Nelida Nassar 10.14.2015
The Lebanese-Mexican pianist Simon Ghraichy’s Carnegie Hall debut, “Liszt and the Americas,” promises an evening of rhapsody, reflection and immersion in the ether of Romantic piano music. When I asked Ghraichy why he is highlighting Lizst and the Americas, he immediately replied that weaving the music of the Old World with the New and presenting their inter-connections was essential for this initial concert. Specifically, he wants to recreate Liszt’s rich dialogue with the composers Godowski, Gottschalk, Lecuona, Ponce and Villa-Lobos. Furthermore, the recital is also an ode to a composer who yearned to perform in the Americas, but who, because of his fear of the sea, never did.
Ghraichy begins the program with its longest piece, Liszt’s Sonata in B minor, which was published with a dedication to Robert Schumann, in return for Schumann’s dedication of his Fantasie in C major, Op. 17 to Liszt. The sonata, one of the pinnacles of Romantic music, was constructed on no idea greater than that of pure music presented as a single movement of non-stop melody lasting half-an-hour. It is widely considered, however, that the piece still basically fits the mold of a traditional four-movement sonata. A work of emotional extremes — but of extremes that are close-knit and have a clear expressive focus — its expressive range, its spectrum of colors, and its structural subtleties, as well as its pyrotechnics, are perfectly suited to Ghraichy’s passionate temperament and virtuosity.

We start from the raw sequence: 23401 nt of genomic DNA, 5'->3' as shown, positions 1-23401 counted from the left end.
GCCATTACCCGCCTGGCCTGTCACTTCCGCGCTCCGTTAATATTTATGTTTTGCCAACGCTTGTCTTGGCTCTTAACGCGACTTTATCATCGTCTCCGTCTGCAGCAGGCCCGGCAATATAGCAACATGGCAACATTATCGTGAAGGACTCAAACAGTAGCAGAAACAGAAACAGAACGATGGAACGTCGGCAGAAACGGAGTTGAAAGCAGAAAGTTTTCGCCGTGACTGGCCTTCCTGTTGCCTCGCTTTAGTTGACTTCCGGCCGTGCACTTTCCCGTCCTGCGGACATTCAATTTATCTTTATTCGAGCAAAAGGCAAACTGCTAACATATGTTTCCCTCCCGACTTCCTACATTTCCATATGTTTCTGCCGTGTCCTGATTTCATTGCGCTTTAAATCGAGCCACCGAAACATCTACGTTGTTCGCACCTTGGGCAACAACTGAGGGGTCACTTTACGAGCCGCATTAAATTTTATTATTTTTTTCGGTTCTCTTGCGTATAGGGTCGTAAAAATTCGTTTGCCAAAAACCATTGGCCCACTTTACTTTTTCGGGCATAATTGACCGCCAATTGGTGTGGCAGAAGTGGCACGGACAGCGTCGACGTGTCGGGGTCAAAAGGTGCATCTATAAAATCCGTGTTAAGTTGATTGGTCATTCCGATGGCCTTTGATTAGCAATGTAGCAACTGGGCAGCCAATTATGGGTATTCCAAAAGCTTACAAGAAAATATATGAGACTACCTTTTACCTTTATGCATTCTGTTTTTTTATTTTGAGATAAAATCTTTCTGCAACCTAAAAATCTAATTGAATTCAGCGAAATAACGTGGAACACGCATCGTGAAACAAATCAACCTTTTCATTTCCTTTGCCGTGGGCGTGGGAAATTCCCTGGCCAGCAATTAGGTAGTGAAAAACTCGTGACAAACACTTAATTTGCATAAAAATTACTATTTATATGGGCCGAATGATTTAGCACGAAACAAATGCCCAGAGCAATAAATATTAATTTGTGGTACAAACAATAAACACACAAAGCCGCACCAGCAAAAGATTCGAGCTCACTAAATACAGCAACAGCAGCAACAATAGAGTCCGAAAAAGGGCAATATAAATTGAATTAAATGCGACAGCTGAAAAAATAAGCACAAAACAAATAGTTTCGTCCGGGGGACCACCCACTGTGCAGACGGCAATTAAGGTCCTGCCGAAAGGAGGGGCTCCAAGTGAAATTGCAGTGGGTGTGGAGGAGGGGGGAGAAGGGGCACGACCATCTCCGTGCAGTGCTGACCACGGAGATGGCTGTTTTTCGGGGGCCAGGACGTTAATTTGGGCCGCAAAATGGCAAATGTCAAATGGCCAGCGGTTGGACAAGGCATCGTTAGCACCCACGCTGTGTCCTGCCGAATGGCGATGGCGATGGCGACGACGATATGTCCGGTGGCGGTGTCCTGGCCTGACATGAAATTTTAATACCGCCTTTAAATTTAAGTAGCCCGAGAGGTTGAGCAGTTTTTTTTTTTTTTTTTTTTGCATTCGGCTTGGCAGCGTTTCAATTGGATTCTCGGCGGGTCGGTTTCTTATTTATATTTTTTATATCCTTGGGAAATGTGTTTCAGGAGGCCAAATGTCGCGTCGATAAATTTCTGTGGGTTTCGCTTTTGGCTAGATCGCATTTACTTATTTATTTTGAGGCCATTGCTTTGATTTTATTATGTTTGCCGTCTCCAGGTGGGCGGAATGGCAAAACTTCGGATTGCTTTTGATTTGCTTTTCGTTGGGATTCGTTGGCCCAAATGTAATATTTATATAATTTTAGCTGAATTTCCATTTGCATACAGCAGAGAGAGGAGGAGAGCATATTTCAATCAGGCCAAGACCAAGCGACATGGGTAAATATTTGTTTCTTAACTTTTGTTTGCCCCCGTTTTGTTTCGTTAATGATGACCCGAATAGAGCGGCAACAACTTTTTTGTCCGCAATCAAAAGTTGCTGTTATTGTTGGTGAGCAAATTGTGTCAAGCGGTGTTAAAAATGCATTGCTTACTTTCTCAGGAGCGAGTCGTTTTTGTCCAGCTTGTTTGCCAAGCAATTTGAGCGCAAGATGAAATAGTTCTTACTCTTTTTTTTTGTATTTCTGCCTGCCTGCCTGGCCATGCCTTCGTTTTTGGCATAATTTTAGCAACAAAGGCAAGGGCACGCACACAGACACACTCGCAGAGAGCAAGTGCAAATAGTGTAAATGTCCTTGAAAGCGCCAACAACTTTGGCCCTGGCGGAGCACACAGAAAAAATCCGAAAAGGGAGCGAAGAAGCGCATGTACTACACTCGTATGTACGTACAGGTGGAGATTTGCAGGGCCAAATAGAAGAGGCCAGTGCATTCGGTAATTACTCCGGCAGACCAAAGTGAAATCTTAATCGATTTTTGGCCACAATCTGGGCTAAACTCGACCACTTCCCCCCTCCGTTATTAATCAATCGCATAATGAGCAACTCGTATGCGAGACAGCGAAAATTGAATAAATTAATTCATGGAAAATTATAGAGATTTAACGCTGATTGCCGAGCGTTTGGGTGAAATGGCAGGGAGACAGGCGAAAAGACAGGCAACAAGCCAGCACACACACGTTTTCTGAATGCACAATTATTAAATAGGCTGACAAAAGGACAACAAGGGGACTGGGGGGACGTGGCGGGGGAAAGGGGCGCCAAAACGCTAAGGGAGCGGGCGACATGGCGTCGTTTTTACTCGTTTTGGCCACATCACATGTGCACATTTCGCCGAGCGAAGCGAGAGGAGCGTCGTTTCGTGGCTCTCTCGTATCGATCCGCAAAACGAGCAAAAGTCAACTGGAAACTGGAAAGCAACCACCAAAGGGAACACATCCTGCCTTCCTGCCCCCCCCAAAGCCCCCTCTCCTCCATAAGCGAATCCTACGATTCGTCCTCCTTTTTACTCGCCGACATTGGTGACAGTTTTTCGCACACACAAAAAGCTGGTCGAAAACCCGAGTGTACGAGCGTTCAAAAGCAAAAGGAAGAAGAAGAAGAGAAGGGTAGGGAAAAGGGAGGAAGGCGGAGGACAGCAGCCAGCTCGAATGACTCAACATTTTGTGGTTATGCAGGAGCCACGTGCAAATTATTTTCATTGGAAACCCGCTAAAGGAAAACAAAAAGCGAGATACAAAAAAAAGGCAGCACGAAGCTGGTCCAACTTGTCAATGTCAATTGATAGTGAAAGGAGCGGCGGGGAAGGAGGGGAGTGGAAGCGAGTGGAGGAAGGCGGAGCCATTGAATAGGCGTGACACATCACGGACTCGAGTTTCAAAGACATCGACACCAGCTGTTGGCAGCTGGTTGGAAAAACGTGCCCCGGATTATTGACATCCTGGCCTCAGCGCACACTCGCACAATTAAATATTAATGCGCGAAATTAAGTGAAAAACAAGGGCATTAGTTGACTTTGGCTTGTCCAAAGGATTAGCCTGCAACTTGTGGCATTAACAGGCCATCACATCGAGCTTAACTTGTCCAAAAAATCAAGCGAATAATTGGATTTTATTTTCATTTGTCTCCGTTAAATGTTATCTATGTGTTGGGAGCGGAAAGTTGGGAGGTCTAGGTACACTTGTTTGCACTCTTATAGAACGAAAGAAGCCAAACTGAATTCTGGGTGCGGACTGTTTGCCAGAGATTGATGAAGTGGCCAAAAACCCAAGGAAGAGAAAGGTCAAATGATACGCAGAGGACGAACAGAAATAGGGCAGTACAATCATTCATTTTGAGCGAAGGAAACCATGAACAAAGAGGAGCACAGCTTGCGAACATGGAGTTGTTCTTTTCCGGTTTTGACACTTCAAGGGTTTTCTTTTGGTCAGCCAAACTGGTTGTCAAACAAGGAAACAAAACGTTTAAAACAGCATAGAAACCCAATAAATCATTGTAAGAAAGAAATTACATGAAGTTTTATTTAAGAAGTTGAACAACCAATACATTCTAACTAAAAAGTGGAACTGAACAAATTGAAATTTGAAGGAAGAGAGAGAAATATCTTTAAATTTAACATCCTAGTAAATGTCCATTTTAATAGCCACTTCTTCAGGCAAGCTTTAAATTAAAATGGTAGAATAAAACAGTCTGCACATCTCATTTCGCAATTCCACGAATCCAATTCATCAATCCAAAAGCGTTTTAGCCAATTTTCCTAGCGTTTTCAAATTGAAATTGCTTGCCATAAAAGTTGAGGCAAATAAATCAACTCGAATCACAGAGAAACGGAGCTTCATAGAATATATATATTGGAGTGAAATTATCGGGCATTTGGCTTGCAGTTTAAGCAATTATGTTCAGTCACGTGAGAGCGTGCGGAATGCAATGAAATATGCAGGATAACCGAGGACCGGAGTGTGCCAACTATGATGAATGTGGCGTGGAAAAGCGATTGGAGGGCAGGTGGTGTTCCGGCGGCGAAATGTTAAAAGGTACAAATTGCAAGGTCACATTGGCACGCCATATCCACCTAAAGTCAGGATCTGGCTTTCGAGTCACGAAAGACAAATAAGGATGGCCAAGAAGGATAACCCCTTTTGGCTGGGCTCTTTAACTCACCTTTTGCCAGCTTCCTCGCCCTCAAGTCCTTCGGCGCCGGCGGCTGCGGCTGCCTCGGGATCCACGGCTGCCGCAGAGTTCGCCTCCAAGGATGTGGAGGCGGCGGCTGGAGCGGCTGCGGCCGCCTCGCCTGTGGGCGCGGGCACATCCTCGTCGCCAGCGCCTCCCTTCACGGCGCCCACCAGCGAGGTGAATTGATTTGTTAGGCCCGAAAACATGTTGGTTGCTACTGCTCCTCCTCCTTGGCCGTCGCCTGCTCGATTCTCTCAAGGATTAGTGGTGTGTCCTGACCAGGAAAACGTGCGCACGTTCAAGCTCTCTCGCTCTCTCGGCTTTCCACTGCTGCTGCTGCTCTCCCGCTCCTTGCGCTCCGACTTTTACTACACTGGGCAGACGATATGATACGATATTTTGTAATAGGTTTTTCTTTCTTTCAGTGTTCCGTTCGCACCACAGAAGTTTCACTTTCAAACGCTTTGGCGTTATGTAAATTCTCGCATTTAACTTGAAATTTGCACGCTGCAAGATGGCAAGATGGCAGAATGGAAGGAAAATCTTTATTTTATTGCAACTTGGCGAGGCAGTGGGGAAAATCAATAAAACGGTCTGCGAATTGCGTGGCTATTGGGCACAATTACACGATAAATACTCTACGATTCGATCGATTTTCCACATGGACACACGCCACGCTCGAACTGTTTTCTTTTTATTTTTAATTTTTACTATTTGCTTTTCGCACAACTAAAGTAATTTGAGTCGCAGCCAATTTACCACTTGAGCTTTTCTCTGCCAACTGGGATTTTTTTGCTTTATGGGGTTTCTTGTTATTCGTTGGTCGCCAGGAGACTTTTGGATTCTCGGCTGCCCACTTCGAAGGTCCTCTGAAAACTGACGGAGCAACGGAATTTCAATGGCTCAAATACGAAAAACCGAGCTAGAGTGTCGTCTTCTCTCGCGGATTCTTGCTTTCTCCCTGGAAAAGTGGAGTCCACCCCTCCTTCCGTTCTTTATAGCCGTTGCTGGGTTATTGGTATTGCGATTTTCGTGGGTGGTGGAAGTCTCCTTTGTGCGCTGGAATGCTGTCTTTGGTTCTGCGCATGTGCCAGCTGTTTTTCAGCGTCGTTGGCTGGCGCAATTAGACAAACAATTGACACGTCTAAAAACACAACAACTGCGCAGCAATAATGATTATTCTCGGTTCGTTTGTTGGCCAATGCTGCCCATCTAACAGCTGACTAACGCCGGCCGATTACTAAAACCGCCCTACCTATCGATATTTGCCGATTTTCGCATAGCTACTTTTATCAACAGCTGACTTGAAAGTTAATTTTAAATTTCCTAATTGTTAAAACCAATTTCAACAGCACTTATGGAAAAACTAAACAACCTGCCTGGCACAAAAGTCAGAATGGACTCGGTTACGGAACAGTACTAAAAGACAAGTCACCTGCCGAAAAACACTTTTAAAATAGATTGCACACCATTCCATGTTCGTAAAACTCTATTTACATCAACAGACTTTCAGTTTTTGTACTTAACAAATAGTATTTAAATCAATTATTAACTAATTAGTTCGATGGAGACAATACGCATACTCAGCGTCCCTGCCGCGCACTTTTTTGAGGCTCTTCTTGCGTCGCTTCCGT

The pianist places the Lizst sonata in dialogue with Gottschalk’s Morte!!, Op. 60, a work that draws on elements of Creole, African-American, French, Caribbean, and Southern U.S. culture, thereby revealing the breathtaking scope of Gottschalk’s piece. The pairing leads one to ponder the difference and similarities in the works of the two composers, especially in their operatic interpretations of piano music. It brings out Morte’s disarming reticence, although the stentorian close to its paraphrase is certainly Lisztian in amplitude and attack. Ghraichy interprets Morte’s steady funereal beat and recurring bottom pedal Fs with elegant sensuality and refinement, creating a winning blend of fine pianism and infectious music..
Interwoven with the above works are short, moody pieces by Godowski, Gottschalk, Lecuona, Ponce and Villa-Lobos, presented as miniature tableaux vivants. They vacillate between expressions of hesitation, uncertainty, melancholy, sensuality and exuberance. The notion that music transcends all boundaries may be a cliche, but the universal reach of Ghraichy’s programming and performance reminds us of the truth at its core.
Ghraichy will also sign his new CD, “Duels,” on the Dutch record label Challenge, featuring compositions which emerged from or express a basic tension or polarity. For example, Schumann’s Kreisleriana op.16, portrays Schumann’s love for Clara, which was frustrated by her father’s refusal to grant her permission to marry the composer, and the music shifts between hysterical and meditative moods. Liszt’s Sonata in B Minor conveys the struggle between a funeral march and the positive light of a bright day, while his transcription of the Allegretto of Beethoven’s 7th Symphony reflects a moment in Lizst’s life when he was moving away from an existence devoted to pleasure to one devoted to piety and introspection.
Concert Thursday October 15, 2015 – Carnegie Hall – 8.00 p.m. – Weill Recital Hall